Vice President, Knowledge and Research, Asia Pacific Foundation of Canada. Formerly: Director of Policy and Strategic Planning for UN Secretary-General Ban Ki-moon; Asia-Pacific Team Leader, Bureau for Crisis Prevention and Recovery, UNDP; Senior Advisor, Security Sector Reform Programs, National Democratic Institute for International Affairs; Assistant Professor, Department of Government, College of William and Mary; Research Fellow: Columbia University, George Washington University, Woodrow Wilson International Center for Scholars, Brookings Institution, Center for International Security and Arms Control at Stanford University.
Ms Jill Sinclair
Department of National Defence (2008-): Assistant Deputy Minister (Policy). Formerly: Department of External Affairs (1981-2008): Assistant Secretary to the Cabinet, Foreign and Defence Policy, Privy Council Office (2006-08); diplomatic posts in Prague, Havana, the Middle East; Canada's Special Coordinator for the Middle East Peace Process (2003-06); Director General, International Security Bureau, Department of Foreign Affairs (2001-03); Executive Director, International Commission on Intervention and State Sovereignty (2000-01); Director General, Global Issues; Canada's first Ambassador for Mine Action; Director, Non-Proliferation, Arms Control and Disarmament Division (1996-98).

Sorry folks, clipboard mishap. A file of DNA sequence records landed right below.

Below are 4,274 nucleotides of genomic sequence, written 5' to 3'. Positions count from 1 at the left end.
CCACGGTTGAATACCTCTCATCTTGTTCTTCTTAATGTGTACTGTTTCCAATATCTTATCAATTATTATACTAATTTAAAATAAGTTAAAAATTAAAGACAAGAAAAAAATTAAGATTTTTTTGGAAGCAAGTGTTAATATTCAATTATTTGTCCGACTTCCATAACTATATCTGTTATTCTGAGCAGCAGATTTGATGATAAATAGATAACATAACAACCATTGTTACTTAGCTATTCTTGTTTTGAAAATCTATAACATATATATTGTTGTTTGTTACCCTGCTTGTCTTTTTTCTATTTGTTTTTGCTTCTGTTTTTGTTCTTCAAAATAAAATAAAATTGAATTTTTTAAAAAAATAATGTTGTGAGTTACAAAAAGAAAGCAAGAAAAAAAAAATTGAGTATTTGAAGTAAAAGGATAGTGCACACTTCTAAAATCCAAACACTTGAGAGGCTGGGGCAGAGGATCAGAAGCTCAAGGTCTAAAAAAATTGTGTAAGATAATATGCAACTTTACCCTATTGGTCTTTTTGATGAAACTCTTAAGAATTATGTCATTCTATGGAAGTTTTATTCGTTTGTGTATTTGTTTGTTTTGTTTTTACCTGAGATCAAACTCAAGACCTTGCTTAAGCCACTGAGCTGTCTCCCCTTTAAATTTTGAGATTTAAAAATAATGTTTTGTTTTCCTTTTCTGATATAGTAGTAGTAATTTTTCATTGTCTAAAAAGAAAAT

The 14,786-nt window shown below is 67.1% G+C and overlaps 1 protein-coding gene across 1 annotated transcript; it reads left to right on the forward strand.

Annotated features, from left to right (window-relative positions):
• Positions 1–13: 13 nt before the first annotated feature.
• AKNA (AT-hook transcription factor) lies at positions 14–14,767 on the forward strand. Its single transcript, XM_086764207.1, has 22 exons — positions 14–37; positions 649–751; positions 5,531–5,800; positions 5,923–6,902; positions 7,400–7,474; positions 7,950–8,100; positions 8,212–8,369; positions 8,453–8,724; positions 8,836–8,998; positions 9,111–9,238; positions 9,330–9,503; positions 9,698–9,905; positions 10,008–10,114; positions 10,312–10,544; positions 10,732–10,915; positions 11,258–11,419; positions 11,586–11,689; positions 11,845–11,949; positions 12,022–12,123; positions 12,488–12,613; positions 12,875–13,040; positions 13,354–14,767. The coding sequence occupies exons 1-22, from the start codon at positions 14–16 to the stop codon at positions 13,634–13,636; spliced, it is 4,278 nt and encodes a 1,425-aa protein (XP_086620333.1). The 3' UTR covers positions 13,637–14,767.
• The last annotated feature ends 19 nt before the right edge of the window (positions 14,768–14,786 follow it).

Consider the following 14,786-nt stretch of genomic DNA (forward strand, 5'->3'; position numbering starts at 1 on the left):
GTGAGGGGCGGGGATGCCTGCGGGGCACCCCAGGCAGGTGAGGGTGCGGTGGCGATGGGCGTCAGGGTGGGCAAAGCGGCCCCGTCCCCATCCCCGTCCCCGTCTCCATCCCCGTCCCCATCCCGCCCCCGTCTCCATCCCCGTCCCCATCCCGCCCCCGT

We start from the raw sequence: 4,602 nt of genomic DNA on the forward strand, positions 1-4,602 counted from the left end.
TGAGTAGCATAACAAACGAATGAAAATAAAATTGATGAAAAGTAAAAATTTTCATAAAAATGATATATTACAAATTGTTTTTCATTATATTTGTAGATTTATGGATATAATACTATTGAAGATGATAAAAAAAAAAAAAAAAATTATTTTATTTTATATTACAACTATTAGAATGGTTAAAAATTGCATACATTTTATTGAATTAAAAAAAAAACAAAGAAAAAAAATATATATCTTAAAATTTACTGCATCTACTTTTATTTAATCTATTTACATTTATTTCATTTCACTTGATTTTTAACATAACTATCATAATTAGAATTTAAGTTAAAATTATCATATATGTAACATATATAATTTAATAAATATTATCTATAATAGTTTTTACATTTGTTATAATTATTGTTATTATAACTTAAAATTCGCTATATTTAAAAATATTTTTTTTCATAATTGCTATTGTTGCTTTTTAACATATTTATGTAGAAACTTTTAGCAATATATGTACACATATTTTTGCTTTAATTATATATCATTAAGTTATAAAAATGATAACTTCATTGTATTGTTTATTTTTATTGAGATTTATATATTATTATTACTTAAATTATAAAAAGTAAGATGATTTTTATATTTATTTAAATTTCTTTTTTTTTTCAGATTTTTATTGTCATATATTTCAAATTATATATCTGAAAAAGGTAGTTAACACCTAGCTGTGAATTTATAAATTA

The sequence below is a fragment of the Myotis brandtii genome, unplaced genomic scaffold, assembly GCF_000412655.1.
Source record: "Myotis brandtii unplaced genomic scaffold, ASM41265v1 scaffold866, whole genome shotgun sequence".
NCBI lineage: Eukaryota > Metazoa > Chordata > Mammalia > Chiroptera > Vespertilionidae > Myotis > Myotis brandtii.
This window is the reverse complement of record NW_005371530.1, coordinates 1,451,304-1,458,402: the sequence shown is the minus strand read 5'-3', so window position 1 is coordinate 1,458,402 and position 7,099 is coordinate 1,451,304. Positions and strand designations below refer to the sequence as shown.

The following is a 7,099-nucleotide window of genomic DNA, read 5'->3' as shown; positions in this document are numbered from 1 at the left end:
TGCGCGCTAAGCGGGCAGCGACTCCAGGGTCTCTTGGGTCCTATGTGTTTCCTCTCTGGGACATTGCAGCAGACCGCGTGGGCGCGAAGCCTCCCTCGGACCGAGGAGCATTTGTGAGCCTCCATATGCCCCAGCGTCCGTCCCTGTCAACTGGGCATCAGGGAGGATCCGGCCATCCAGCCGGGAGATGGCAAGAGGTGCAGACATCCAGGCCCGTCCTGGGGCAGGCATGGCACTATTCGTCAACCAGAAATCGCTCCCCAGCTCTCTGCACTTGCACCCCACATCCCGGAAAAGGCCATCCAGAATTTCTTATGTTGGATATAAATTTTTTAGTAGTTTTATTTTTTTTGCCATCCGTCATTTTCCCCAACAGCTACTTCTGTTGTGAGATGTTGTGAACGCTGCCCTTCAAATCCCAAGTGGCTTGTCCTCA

Ambassador Hans-Joachim Daerr Retd
Formerly: German Diplomatic Service: Commissioner of the German Federal Government for Arms Control and Disarmament; Director General, UN and Global Affairs; Special Envoy for Afghanistan; Ambassador to Tokyo (2006-09); to Pakistan (1998-2001); Deputy Political Director, German Federal Foreign Office.
Dr Maya Tudor
University Lecturer in Government and Public Policy, Blavatnik School of Government, University of Oxford. Formerly, Research Fellow, Belfer Center for Science and International Affairs, Harvard University; Special Assistant to Chief Economist Joseph Stiglitz, The World Bank.

Mr Dhruva Jaishankar 
Transatlantic Fellow, Asia Program, German Marshall Fund (GMF).
Mr Rahul Nayar
Master of Public Policy Candidate, Blavatnik School of Government, Oxford (2013-); Chevening-Weidenfeld Scholar (2013-).
Mr Jayadeva Ranade
President, Centre for China Analysis and Strategy, New Delhi; member, National Security Advisory Board to the Prime Minister; Distinguished Fellow, Institute of Peace and Conflict Studies and Gateway House - Indian Council on Global Relations; member, Core Group on China, Indian Council of World Affairs. Formerly: Additional Secretary, Cabinet Secretariat, Government of India; Minister, Embassy of India, Washington DC.

Ms Mitsuko Hayashi
Ministry of Defence of Japan (1993-): Defence Counsellor, Embassy of Japan, London (2011-). Formerly: Head, International Security Policy Section, International Policy Planning Division, Bureau of Defense Policy; Head, US-Japan Defence Policy Section, Defense Policy Division, Bureau of Defense Policy; Special Adviser to Defence Minister on Japan-US Cooperation; Principal Deputy Director, International Policy Division, Bureau of Defense Policy.